He continued: “I’m grateful that after this period of suspension, I will be able to return to what I know to be very important and meaningful work, for people who are forever overlooked and forgotten, not only by the health service, but society at large.
“There is so much I can achieve as a doctor, not only for trans people, but for the wider LGBTQ community.”
During the tribunal, VICE World News was contacted by some of the doctor’s current patients.
After seeing the tribunal’s judgement on Twitter, one trans person receiving treatment from Harrop – who wanted to stay anonymous in fear of online backlash – told VICE World News they are “relieved, but still angry at the General Medical Council”.
“I'm happy that he can continue as a GP and relieved that I don't need to rehash my whole trauma and medical history to a new GP who could easily be transphobic and refuse me care. Honestly, I'm upset that he got the suspension. If he was found to pose no risk to the public then why deprive his patients of care for a month?
“The General Medical Council clearly doesn’t care for trans people or their healthcare at all, and it's disgraceful.”
Another patient agreed, saying, “Dr Harrop has made accessing trans healthcare so smooth.
“He genuinely cares about trans people. He lays out everything in an understandable way, but most importantly he treats me like a person. He takes the time to listen to me, asks me my thoughts and feelings and doesn't rush me for answers. I am very pleased that he will continue to be my GP.”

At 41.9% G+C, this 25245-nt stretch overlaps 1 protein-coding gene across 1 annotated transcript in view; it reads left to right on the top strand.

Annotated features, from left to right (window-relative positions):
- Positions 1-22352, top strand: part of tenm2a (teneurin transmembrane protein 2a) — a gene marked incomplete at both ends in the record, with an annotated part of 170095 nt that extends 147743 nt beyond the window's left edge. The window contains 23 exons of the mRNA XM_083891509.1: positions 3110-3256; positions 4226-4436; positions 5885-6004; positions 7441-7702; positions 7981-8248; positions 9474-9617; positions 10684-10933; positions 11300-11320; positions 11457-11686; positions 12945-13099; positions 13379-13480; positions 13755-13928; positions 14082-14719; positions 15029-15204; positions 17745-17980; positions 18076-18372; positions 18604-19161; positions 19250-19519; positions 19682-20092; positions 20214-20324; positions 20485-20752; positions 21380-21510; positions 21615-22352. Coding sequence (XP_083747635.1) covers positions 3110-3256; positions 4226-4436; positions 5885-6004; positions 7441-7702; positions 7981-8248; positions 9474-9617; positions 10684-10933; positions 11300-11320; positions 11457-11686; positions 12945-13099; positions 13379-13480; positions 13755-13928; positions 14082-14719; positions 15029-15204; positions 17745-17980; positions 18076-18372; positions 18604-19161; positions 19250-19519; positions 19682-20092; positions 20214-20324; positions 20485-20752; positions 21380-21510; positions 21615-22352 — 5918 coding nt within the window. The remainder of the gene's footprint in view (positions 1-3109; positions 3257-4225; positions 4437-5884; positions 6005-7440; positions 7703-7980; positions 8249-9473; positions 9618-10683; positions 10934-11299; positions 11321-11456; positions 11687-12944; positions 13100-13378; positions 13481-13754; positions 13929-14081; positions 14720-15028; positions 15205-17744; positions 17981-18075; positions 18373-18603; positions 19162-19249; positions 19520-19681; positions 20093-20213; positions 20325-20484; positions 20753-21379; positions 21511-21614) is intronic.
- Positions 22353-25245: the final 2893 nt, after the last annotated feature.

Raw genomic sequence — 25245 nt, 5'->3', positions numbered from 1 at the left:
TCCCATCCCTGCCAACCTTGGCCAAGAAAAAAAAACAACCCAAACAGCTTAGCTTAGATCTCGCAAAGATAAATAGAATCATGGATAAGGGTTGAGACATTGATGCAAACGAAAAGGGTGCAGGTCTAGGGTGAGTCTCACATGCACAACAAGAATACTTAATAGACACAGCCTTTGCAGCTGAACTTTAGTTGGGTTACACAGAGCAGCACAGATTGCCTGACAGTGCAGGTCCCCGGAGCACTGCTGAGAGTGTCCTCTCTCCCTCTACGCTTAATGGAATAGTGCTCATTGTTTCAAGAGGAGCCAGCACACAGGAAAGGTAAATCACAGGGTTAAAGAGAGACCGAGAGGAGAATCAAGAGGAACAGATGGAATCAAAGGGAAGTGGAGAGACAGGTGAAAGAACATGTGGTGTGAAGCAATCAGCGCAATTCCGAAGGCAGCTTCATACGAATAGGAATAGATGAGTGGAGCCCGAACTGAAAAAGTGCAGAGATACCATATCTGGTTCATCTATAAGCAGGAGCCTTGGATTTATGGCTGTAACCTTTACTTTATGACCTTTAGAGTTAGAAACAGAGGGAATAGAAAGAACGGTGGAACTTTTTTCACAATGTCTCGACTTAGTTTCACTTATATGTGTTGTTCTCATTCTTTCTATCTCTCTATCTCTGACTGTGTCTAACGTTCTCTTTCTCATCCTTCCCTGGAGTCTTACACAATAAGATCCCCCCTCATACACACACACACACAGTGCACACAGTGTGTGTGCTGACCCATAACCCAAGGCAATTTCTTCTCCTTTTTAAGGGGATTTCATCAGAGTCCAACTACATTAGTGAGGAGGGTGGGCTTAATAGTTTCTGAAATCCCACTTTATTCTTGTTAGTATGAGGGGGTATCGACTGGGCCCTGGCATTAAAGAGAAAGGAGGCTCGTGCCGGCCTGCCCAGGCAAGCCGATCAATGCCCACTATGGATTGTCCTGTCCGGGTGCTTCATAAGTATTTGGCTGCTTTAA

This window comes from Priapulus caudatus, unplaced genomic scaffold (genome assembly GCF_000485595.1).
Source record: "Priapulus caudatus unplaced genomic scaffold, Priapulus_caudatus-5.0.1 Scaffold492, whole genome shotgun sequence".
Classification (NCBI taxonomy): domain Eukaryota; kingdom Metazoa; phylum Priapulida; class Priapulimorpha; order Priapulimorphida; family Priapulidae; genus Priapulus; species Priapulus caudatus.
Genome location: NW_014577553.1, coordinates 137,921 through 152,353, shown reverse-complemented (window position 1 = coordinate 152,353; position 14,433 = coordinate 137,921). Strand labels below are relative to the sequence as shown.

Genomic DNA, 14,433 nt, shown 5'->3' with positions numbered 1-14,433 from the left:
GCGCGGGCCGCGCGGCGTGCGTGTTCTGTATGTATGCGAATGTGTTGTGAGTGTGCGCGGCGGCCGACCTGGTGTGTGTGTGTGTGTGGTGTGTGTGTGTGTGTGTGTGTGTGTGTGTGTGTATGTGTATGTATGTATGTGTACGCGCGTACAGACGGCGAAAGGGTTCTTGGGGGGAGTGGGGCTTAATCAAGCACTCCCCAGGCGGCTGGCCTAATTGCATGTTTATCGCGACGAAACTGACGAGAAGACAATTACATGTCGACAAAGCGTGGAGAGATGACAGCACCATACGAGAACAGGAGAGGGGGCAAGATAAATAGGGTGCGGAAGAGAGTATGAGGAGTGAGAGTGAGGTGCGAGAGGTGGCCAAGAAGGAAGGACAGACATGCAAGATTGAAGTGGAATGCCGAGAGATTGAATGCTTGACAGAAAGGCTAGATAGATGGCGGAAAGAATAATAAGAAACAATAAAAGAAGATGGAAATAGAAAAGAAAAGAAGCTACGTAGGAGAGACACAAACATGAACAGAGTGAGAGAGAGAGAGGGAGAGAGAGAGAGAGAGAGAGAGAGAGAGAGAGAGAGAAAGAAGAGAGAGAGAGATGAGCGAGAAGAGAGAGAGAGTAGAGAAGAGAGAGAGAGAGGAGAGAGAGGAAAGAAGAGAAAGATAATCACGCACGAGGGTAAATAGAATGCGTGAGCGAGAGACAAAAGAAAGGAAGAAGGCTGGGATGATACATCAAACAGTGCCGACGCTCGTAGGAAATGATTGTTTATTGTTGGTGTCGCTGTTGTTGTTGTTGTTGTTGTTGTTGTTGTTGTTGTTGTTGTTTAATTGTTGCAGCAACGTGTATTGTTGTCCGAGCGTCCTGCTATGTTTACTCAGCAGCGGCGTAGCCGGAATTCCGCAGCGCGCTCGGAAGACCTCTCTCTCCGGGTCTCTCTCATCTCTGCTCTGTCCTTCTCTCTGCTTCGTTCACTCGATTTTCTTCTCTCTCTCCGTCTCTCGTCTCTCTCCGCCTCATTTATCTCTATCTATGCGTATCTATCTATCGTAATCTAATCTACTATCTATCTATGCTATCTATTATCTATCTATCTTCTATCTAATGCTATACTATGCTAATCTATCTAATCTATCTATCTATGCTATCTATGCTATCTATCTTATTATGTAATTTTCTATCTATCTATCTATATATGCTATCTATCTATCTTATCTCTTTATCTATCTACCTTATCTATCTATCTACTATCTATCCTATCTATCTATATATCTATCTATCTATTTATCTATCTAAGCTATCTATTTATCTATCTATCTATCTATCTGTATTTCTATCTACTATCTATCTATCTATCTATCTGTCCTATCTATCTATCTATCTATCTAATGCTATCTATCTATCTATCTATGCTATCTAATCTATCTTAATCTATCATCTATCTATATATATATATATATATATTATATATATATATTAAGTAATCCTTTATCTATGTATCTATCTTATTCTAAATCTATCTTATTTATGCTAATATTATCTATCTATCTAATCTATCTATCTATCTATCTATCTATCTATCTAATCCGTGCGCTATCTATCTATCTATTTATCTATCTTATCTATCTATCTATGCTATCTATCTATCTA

Members of the public were able to attend Harrop’s tribunal hearing, and several women who told VICE World News they are “extremely critical of gender identity” attended every session. They tweeted second-by-second updates of the hearing to their thousands of equally-critical followers.
Following the judgment, some of them spoke to VICE World News on condition of anonymity. None of them use their real names in their online campaigning against trans equality.
One said that Harrop’s one-month suspension was “a lot more lenient” than they were expecting, adding “I would have ideally liked to see him struck off.”
They continued: “I wish he would do the job properly. I wish he realised that transition doesn’t work, I wish he recognised that the way forward is talking therapy, rather than all of the medical stuff he’s doing. Trans children do not exist.”
Another witness agreed, calling Harrop’s doctoring “monstrous”, and adding, “I’m glad it’s being seen as serious enough for suspension, but I had hoped it would be longer or more serious.”
Throughout the tribunal, Harrop’s legal team consistently referred to the General Medical Council’s case against the doctor as “woefully inadequate and wholly inappropriate”.
Over several days of the hearing, transgender people, transgender rights and the debate about gender identity were not mentioned at all.
“We’ve been provided with screenshots of individual tweets, but no context, and no investigation. Just snapshots from one side of a debate,” said Giles Powell, defending Harrop.
He continued: “If I was before my professional regulator, being criticised for a piece of content, I would want the context to be used. All of this conduct arose in that context and through that debate.”
“The reality is you need to look at the totality of it. How on earth do you properly do that without context? Context in law is everything.”
Harrop told VICE World News: “Sadly with many of these exchanges that took place on Twitter, in some cases several years ago, the context has been lost, including who I was responding to and why. However, I am thankful that the tribunal has had time to listen to both sides, and reach what I think is a fair and balanced determination.”
Asked what he would say to other doctors who want to fight for LGBTQ rights on social media, Harrop quickly responded “just be very, very cautious.”